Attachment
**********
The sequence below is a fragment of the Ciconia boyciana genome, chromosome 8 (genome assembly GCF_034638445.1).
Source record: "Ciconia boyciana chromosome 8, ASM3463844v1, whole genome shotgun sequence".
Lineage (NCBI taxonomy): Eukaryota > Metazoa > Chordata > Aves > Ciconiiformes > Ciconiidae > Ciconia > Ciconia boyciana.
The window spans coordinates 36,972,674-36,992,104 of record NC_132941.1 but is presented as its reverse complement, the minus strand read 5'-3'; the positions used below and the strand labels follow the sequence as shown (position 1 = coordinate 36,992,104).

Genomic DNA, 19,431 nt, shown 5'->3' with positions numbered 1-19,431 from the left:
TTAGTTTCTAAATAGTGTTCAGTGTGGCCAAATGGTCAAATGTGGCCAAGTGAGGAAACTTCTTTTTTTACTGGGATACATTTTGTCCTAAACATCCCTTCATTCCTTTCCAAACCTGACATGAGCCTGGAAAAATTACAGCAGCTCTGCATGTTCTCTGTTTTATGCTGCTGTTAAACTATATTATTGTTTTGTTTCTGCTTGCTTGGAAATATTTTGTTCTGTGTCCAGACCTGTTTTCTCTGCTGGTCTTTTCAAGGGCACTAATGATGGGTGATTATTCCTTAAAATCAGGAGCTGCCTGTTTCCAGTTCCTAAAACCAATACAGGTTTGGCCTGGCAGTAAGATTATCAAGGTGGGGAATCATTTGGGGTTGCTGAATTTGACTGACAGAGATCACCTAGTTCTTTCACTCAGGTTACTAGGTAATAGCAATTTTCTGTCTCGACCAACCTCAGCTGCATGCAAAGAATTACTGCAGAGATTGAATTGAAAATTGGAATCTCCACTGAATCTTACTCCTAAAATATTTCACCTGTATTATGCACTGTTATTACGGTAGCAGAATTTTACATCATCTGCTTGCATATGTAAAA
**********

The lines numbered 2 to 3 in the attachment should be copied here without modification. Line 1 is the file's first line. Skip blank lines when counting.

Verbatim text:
Source record: "Ciconia boyciana chromosome 8, ASM3463844v1, whole genome shotgun sequence".
Lineage (NCBI taxonomy): Eukaryota > Metazoa > Chordata > Aves > Ciconiiformes > Ciconiidae > Ciconia > Ciconia boyciana.